Baroque Oil Paintings
After the Renaissance, there followed a period of great wealth typified by courtly festivals and the vesting of royal ceremony in garments of classical mythology. In art this secular world was represented through swirling figures, bravura displays of composition, and fantastic compositions of light and dark. Originally the term barocco, like the term gothic, was used to describe bad or bizarre taste. Later, “gothic” became the word for what was barbaric, while “baroque” became the word for that which was degenerate.
Perhaps the most colorful Baroque master was the mysterious Michelangelo Merisi Da Caravaggio (1569-1610), a naturalistic painter known for dramatic use of light. Caravaggio settled in Rome and worked in Genoa and southern Italy. He scandalized the church by painting religious subjects in everyday settings with ordinary people. Caravaggio revolutionized painting by working directly from life without preparatory drawings.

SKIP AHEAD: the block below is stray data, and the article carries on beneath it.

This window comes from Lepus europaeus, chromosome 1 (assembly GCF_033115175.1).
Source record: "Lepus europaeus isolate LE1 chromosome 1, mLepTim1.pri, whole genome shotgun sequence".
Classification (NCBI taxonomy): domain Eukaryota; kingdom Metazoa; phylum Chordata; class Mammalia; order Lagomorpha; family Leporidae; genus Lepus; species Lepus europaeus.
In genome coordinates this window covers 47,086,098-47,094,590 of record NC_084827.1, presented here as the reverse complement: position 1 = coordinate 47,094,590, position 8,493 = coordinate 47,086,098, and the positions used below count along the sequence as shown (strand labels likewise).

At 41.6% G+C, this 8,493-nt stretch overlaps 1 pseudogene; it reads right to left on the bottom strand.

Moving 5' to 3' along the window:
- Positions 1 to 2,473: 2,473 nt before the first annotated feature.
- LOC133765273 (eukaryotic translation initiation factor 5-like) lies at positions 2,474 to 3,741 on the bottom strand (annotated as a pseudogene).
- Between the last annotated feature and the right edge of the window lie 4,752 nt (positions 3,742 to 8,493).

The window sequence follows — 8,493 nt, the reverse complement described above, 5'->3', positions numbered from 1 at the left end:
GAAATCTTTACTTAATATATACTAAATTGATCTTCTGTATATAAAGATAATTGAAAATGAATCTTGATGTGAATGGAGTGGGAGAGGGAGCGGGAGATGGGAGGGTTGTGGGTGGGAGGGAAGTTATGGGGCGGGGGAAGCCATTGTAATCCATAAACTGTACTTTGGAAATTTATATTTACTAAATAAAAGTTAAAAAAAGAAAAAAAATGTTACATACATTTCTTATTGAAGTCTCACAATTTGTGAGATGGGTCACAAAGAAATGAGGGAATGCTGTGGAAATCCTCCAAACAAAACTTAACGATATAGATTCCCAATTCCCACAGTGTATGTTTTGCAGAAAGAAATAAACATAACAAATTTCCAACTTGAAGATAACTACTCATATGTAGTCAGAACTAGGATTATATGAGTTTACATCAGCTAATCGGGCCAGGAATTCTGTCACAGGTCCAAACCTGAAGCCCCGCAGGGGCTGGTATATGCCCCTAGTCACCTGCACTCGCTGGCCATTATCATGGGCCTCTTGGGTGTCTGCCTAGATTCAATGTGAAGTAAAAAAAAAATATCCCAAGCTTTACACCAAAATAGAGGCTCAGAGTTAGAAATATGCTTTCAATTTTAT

The Flemish painter Peter Paul Rubens (1577-1640) was also a diplomat and a scholar. He was noted for his brilliant use of color, his imagination, and his ability to create crowd of vigorous figures.
Without a doubt the greatest Dutch painter is Rembrandt (1606-1669). He is just as famous for his etchings and drawings. His poetic portraits with unusual lighting made ordinary people look mysterious and exotic.
Jan Vermeer (1632-1675), everyone’s favorite painter, showed the everyday life of the prosperous Dutch bourgeoisie through his subtle handling of light effects.